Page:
Facebook now has 2 billion monthly users…and responsibility

“We’re getting to a size where it’s worth really taking a careful look at what are all the things that we can do to make social media the most positive force for good possible,” Facebook Chief Product Officer Chris Cox told TechCrunch about the company’s new milestone. 13 years after launching and less than 5 years after hitting 1 billion, Facebook now has 2 billion monthly active users.

Facebook wants people to celebrate with a personalized “Good Adds Up” video they can make and share here. Meanwhile, Mark Zuckerberg played it cool with this brief announcement message.

2 billion makes Facebook the largest social app in terms of logged-in users, above YouTube’s 1.5 billion, WeChat’s 889 million, Twitter’s 328 million, and Snapchat’s estimated 255 million (extrapolated from its December 2015 ratio when it had 110 million daily and 170 million monthly users). Beyond YouTube, only Facebook’s other apps have more than 1 billion, including WhatsApp and Facebook Messenger with 1.2 billion each. Instagram might soon join that club as it recently rocketed past 700 million.

Facebook’s growth the last half decade has been fueled by the developing world. The company has relentlessly optimized its app for cheap Android smartphones and low bandwidth connections. It’s added 746 million users in Asia and the Rest Of World region since hitting 1 billion users total. Meanwhile it only added 41 million in the US and Canada.

Despite Facebook’s size and age, at 17% its user count is growing as fast or faster than any year since 2012. And people aren’t using it less either. In fact, 66% of Facebook’s monthly users return each day now compared to 55% when it hit 1 billion. If the teenaged social network isn’t as cool to teenagers any more, it’s not showing in the big metrics.

But neither does the colossal impact Facebook has had on society, which it’s now trying to bend towards positivity with its new mission statement to “Give people the power to build community and bring the world closer together.”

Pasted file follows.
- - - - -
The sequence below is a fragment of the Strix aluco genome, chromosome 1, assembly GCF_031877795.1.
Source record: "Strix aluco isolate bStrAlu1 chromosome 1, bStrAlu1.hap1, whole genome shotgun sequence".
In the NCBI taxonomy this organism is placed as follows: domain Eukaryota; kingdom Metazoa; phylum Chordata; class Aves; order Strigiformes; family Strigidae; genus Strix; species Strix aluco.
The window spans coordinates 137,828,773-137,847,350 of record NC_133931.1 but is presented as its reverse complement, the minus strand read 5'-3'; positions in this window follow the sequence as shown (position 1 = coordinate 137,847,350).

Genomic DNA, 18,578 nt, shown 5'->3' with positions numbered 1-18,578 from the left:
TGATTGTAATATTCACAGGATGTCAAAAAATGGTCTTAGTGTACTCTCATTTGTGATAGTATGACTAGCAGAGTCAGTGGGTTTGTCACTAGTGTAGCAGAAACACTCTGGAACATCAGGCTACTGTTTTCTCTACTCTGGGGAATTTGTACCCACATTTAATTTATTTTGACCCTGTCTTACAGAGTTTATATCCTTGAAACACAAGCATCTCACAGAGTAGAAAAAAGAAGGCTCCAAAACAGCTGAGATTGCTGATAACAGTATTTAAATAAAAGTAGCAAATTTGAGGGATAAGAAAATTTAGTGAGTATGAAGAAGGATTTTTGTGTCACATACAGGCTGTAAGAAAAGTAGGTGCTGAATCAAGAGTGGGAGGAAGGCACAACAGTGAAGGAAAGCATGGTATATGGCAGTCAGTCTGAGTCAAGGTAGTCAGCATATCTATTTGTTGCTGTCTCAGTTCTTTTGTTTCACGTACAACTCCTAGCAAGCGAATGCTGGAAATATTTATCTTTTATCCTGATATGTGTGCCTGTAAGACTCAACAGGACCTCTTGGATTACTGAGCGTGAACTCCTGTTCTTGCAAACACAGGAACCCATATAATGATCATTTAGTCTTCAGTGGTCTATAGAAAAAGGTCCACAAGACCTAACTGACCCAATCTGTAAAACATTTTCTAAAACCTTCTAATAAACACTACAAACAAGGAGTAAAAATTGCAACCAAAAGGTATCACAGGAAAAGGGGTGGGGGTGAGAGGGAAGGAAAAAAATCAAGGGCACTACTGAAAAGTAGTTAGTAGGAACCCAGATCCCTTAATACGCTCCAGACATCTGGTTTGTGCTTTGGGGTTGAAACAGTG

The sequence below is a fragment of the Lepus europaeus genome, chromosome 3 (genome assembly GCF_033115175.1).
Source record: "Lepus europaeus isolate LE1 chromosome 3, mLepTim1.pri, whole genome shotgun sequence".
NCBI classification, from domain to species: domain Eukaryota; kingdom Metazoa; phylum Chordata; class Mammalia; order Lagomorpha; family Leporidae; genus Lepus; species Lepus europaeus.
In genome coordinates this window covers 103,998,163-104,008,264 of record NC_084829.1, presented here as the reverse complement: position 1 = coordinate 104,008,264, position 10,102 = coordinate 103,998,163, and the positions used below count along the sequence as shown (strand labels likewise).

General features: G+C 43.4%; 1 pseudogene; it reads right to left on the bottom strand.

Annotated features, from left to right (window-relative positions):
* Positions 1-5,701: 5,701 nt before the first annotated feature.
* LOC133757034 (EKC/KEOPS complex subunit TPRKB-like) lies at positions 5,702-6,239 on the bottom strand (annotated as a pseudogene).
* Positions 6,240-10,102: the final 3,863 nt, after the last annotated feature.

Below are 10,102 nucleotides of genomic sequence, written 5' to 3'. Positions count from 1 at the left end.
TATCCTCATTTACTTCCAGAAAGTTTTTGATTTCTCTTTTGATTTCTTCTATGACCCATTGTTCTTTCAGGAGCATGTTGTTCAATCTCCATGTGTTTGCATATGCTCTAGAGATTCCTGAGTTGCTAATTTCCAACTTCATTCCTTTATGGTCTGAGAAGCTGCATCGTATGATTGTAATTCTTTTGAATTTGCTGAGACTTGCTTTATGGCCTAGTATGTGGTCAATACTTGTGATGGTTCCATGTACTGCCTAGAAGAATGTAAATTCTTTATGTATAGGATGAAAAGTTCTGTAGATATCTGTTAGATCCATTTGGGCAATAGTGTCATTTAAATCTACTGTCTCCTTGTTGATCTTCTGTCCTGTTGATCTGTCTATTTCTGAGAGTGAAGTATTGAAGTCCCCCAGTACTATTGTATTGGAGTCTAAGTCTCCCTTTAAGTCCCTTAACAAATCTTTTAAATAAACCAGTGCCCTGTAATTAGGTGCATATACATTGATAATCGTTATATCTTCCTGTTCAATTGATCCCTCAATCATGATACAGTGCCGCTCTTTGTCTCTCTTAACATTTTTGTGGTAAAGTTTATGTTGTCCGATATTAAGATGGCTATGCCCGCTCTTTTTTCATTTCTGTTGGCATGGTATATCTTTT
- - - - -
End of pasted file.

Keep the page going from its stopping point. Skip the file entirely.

“There’s a deep sense of responsibility in every part of the company” Cox told TechCrunch. “We’re getting to the scale where we have to get much better about understanding how the product has been used.” That’s why he’s been traveling around the world doing user research. And it’s why Mark Zuckerberg has been criss-crossing the country on a listening tour that many people cynically assume is the start to a run for President, despite the CEO’s denials.

Yet perhaps stewarding a 2 billion person community is responsibility enough to get out of Silicon Valley and figure out how Facebook impacts people’s lives.

There are the big, newsy things like suicides on Facebook Live and fears that fake news got Donald Trump elected. But deeper down, there are even more complex ramifications of a near ubiquitious social network. It can propel internet addiction that alienates people, and facilitate the filter bubbles that polarize society by reinforcing our opinions. Facebook has largely conquered its competitors, giving it the slack to finally address the modern sociological challenges that stem from its popularity.

If getting to 1 billion was about building a product, and getting to 2 billion was about building a user base, Facebook’s responsibility is to build empathy between us at it reaches for 3 billion.

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